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Saturday, September 26, 2015

A Dark Mystery.

The Carlton House was a cheap hotel on the corner of Franklin and William Streets in New York City. The basement of the building housed shops and a laundry, and below them was a sub-cellar that served as a repository for ashes and refuse from the hotel and businesses above. In the fall of 1884, the Board of Health received several complaints about the unclean condition of the cellar. After inspecting the premises, the board ordered the owner of the property to remove the heaps of dirt and ashes that had accumulated there. 

After about a week of hoisting barrels of rubbish up to the street, one of the workmen found what he thought was a slender piece of wood. When he grabbed it and tried to pull it out, he dropped it quickly, with a cry of terror. It was not a piece of wood, but the leg of a woman, dried and shriveled. The workmen removed about six inches of dirt, uncovering the corpse of a young woman who had been dead for more than a year. She was wearing a black cloth sacque, with lace trimmings on the sleeves, a brown cloth dress and muslin underskirt. On her legs were blue and white striped stockings, partially worn away or eaten by mice. The flesh of the body had wasted from the frame which was now little more than a skeleton. 

The Carlton House was notorious for the number of suicides that occured there; at least 20 since 1868, but it was not believed that the woman killed herself. The street entrance to the sub-cellar was always kept locked and entrances through the hotel or the shops were not open to the public. There were no definitive signs of violence on the corpse. How she died and what she was doing in the sub-cellar was a mystery.

The morgue was open for public viewing, and several people identified the body as a missing relative or friend, but only one identification was taken seriously. Charles Sprenger examined the body and the clothing and was positively convinced that the woman was his sister Johanna Schmidt. Her marriage had been an unhappy one; she and her husband, Frederick, quarreled violently over Johanna’s familiarity with Ludwig Hart, a barber who boarded with the Schmidts. Johanna left her husband on June 27, 1883, Hart disappeared then as well. No one in the family had heard from her since.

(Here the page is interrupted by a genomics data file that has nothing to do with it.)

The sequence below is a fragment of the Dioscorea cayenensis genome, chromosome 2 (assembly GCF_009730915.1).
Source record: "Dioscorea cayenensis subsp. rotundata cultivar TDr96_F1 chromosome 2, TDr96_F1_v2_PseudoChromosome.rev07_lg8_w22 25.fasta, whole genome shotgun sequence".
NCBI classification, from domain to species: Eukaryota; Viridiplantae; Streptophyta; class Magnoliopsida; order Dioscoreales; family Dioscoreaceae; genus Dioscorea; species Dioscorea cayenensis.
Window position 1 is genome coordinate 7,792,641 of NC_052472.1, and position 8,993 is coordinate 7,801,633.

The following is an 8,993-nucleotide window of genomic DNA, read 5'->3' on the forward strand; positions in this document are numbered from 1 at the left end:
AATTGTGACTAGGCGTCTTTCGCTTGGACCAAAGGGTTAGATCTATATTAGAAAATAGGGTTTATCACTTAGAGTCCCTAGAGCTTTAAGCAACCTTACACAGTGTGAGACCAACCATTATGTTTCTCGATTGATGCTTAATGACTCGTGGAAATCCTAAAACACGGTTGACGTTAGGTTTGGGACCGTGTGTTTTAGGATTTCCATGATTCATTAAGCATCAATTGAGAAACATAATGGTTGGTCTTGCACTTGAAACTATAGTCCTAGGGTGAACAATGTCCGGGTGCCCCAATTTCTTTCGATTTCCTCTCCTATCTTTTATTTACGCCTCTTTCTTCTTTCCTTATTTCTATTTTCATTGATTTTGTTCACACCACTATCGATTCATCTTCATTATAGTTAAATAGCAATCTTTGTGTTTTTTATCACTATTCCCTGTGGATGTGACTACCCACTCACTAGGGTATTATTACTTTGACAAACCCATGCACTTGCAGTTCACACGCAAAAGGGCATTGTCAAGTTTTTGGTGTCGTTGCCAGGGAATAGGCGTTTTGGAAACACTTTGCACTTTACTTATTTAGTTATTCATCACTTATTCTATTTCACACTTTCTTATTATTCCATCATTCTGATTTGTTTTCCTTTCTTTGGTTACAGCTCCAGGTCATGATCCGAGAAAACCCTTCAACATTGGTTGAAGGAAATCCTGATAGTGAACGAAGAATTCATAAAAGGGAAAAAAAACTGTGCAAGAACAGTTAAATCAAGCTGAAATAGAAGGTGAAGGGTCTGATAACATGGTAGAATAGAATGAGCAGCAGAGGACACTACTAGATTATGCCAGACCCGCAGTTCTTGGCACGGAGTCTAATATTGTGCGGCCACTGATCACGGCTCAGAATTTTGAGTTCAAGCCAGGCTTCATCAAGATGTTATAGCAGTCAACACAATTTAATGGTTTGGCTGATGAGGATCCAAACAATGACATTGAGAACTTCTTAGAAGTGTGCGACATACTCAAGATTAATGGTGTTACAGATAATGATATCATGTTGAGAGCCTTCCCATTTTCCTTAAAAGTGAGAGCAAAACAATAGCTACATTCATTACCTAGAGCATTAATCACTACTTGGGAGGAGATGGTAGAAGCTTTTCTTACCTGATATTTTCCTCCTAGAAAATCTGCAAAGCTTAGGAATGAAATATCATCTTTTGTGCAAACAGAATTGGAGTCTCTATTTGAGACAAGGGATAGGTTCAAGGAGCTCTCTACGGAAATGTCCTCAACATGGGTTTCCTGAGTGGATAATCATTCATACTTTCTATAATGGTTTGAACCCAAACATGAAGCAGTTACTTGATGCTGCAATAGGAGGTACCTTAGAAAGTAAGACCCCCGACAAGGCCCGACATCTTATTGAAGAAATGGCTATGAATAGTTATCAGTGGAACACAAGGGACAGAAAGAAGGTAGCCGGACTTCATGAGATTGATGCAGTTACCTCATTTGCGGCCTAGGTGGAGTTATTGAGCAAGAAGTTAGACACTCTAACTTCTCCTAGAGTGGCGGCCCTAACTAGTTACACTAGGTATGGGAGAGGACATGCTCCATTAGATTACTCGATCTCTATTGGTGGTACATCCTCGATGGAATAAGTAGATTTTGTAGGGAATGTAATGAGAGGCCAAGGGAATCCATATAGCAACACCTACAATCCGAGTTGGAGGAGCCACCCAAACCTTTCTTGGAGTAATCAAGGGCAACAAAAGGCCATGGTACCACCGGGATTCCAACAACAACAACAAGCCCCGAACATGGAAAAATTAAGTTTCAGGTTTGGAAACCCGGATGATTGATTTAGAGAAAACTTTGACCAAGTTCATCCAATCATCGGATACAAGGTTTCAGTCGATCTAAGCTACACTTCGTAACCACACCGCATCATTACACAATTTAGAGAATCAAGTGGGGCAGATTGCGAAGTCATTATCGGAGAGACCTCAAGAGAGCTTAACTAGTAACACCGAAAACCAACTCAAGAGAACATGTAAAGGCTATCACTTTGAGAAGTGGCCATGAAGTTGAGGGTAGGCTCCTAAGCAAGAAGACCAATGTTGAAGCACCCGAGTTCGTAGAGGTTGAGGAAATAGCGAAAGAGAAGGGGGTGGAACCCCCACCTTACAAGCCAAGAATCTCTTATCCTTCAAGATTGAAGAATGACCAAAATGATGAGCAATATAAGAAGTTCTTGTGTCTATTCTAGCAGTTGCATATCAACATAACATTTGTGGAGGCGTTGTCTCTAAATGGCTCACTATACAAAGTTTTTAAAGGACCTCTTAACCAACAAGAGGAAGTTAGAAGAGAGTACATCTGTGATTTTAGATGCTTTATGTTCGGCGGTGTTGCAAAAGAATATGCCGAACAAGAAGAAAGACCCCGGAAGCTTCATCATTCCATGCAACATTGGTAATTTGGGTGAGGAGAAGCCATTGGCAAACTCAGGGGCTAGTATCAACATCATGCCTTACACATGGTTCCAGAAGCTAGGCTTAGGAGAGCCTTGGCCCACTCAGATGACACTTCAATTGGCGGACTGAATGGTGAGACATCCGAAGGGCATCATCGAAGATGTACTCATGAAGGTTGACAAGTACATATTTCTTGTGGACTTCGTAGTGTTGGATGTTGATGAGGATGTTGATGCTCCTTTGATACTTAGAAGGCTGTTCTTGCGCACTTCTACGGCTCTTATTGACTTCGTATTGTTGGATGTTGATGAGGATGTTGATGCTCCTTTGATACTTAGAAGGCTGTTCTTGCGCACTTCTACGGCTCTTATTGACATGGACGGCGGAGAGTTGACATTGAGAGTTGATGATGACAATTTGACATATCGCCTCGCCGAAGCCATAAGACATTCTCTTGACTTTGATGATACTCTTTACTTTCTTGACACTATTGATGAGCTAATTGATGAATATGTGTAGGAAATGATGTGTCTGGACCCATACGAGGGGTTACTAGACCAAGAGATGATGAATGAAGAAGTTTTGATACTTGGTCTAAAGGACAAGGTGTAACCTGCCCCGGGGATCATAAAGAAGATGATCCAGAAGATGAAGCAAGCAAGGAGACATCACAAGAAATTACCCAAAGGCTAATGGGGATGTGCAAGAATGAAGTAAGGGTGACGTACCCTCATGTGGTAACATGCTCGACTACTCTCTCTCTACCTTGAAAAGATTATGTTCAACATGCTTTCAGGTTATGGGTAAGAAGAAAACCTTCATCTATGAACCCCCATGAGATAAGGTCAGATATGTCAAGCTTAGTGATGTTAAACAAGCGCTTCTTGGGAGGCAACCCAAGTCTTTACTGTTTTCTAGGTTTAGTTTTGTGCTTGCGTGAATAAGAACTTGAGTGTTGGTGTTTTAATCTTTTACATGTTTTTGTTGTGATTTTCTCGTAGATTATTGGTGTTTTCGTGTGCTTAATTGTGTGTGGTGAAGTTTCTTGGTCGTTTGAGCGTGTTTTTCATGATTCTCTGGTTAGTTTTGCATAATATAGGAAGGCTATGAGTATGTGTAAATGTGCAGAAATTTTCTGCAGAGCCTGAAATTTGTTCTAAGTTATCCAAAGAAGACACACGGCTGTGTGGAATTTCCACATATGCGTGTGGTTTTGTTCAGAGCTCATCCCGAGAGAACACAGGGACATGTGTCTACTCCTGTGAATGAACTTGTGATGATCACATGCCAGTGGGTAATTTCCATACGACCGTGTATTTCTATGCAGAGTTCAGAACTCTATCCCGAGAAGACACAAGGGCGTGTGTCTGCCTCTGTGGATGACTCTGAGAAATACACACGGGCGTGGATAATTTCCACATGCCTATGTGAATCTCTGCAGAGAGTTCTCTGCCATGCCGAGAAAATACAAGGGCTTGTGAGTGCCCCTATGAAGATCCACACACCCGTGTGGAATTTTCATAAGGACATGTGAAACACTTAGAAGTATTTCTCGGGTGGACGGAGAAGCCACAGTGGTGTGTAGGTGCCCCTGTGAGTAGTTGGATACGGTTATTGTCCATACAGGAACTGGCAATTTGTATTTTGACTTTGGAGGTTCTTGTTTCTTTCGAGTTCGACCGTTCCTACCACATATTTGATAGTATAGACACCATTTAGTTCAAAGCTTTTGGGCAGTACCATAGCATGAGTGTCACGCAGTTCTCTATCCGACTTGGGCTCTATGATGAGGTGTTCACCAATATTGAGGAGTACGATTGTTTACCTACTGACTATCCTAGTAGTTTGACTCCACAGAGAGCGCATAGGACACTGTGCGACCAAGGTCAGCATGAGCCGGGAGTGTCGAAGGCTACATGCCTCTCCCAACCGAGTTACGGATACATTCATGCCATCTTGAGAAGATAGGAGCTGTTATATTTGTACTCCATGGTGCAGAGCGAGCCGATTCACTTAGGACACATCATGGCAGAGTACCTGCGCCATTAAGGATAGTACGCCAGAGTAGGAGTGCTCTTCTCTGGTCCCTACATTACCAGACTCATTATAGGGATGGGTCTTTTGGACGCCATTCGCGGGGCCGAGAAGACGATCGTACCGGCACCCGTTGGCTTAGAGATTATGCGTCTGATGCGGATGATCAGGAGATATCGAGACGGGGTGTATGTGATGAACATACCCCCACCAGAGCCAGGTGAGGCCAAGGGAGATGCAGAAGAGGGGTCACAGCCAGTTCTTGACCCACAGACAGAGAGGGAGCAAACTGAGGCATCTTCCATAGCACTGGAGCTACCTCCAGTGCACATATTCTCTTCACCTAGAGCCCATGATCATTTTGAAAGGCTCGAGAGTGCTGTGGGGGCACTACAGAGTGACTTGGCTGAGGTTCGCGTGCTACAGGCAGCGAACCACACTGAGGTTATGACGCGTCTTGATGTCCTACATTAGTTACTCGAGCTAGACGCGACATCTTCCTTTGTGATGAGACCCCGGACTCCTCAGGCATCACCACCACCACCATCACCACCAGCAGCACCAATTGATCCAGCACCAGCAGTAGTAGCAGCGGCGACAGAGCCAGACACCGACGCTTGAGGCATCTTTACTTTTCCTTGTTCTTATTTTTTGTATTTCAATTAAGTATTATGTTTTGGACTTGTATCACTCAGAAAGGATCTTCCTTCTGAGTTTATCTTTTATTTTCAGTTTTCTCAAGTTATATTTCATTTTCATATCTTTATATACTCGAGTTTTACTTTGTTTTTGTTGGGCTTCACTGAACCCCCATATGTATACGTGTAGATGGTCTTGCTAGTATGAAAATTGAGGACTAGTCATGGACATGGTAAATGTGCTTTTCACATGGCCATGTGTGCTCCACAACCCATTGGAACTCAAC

Around the same time, Benjamin Gray who ran a print shop below the Carlton House, suddenly moved out. In the room he had occupied was a trap door to the sub-cellar. Charles Williams, who worked in a billposting office in the building remembered a disturbance in the sub-cellar one night, shortly after Gray left, sounding as if someone was trying to break into the hotel. An investigation at the time revealed nothing, but Williams was convinced that the murder had occurred that night. The police, who had been searching for Ludwig Hart were taken by how similar his description was to that of Benjamin Gray—slender, medium height, distinctive black mustache. They adopted the theory that the two were the same person.

The police found Benjamin Gray—whose real name was Samuel S. Gray—in the New Jersey State Prison, where he was serving a thirteen-year sentence for attempting to murder his wife. Eighteen days before Johanna Schimdt disappeared, Gray married Mary Ann Downey and took her to live in Dover, New Jersey. Gray was a restless man, moving back and forth between New Jersey and New York, never spending more than a week at a time with his wife. After an argument over money in October 1883, Grey took Mary Ann into the woods, beat her with a club and left her for dead. She regained consciousness and returned to Dover, where she told her story, sending her husband to prison. Gray, of course, denied any knowledge of Johanna Schmidt or a body in the sub-cellar of the Carlton House.